Kara Hayward stars as Suzy and Jared Gilman) stars as Sam in Wes Anderson’s Moonrise Kingdom. (© Focus Features)
From the provincial scenic beauty of the New England coast to the sweet intensity of first love and the defiance of youth, and from the heavy Hollywood cast with its young newcomers to the unbridled imagination of Wes Anderson, Moonrise Kingdom is a fantasy, a love story, an offbeat fairy tale, and a charming, out-of-the-box comedy that’s not to be missed.
With the screenwriting assistance of film veteran Roman Coppola (son of Frances Ford Coppola), writer/director Wes Anderson (Rushmore, The Royal Tenenbaums) takes us back to the simple but challenging days of youth. In this unexpected tale, two precocious 12-year-olds, Sam (Jared Gilman) and Suzy (Kara Hayward), fall in love and run away together. Sam is an orphan who’s been ruffled by foster homes, and he’s spending his summer at “Khaki Scout” camp where he’s a bit of a misfit. Suzy is a challenging and eccentric child of cerebral lawyers who read guidance books about troubled children in an effort to figure her out. Sam and Suzy are disgruntled and kindred souls, and both are endowed with smarts, audacity, and the spirit of adventure.
Edward Norton as Scout Master Ward in Wes Anderson’s Moonrise Kingdom. (© Focus Features)
Moonrise is staged in the summer of 1965 on a fictional island off New England. And every scene is laced with the quirky and enchanting touch of its director. Like the way Suzy’s mom (Frances McDormand) shouts to her children through a bullhorn. Like the lean dialogue, the surreal camera shots, and the playful musical score. And the beautiful Rhode Island shoreline where the film was shot. And the perfectly understated performances of Bruce Willis, Bill Murray, Edward Norton, Frances McDormand, Tilda Swinton, and narrator Bob Balaban.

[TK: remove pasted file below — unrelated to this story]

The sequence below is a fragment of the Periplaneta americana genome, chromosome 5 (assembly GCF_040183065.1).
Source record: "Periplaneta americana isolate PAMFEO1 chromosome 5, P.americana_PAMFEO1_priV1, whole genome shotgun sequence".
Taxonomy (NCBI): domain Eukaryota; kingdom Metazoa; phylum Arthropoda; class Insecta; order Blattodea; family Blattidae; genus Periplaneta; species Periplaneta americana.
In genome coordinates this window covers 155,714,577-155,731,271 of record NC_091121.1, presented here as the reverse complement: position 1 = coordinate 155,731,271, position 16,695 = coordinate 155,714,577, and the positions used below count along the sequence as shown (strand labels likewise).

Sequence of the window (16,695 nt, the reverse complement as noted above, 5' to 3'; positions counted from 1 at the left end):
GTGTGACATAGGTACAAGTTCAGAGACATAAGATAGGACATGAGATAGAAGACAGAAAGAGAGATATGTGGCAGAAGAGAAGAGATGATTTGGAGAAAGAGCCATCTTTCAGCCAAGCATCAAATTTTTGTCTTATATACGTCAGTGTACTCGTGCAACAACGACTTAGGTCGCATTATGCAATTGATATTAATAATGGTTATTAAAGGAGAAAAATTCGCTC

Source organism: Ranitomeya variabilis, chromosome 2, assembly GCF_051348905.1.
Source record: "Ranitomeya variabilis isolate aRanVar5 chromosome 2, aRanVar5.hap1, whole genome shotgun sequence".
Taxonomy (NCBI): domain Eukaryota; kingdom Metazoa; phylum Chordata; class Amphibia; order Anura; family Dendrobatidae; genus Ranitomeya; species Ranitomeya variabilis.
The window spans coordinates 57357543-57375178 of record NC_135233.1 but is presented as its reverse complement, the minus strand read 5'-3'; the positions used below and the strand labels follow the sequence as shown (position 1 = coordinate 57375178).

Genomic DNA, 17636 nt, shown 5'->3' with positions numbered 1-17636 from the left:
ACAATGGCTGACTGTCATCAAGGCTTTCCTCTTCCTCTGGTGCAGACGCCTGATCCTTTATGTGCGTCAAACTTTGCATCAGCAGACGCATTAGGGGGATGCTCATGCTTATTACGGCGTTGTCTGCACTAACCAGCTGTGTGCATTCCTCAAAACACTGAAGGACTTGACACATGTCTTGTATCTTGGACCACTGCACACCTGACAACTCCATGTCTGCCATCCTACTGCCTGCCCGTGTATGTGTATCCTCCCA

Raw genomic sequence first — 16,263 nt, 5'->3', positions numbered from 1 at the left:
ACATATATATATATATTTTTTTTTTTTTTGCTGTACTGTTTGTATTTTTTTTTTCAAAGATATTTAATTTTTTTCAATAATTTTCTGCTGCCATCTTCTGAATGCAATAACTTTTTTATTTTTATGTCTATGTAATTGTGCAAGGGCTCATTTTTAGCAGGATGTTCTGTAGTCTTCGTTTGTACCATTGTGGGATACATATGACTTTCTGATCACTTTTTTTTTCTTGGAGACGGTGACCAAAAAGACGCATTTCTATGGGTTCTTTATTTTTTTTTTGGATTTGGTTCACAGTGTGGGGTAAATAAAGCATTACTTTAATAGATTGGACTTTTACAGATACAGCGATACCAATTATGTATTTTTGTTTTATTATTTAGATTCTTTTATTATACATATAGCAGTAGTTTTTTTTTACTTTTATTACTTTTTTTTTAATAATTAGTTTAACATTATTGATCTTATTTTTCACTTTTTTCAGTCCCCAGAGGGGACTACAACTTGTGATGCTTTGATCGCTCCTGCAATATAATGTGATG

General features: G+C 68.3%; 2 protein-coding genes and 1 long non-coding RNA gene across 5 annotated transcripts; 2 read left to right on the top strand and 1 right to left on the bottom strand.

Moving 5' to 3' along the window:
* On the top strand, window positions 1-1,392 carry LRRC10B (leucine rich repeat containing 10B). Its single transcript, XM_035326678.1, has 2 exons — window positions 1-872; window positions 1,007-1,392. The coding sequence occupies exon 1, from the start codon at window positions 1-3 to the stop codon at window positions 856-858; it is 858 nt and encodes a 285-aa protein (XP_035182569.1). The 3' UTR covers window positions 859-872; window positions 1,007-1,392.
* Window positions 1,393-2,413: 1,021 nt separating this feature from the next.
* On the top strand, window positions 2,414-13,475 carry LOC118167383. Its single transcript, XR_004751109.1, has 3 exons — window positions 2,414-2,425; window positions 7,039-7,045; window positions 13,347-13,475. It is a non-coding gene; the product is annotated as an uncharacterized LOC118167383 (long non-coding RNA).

Moonrise Kingdom is intelligently kooky, one of the most original films ever, and maybe Anderson’s best work. What’s unique is that as viewers, we’re observing the story from the vantage points of adults and children, and both are valid.
Bill Murray as Mr. Bishop, Tilda Swinton as Social Services, Bruce Willis as Captain Sharp, Edward Norton as Scout Master Ward, and Frances McDormand as Mrs. Bishop in Wes Anderson’s Moonrise Kingdom. (© Focus Features)
As adults, we know that kids always need supervision, guidance, and protection. But at the same time, we applaud Sam and Suzy for their bravery. And as they dance on the beach in the hideaway cove named Moonrise Kingdom, we celebrate their taste of independence.
The truth is that their bold escape is a cry for help. Children love freedom but not as a steady diet. They want to be taken care of, appreciated, and heard. When these two young people dare to run away, the community bands together and everyone takes notice. Moonrise Kingdom honors that spirit in children to express what they need. And it demonstrates that at any age, anyone can become a better person. A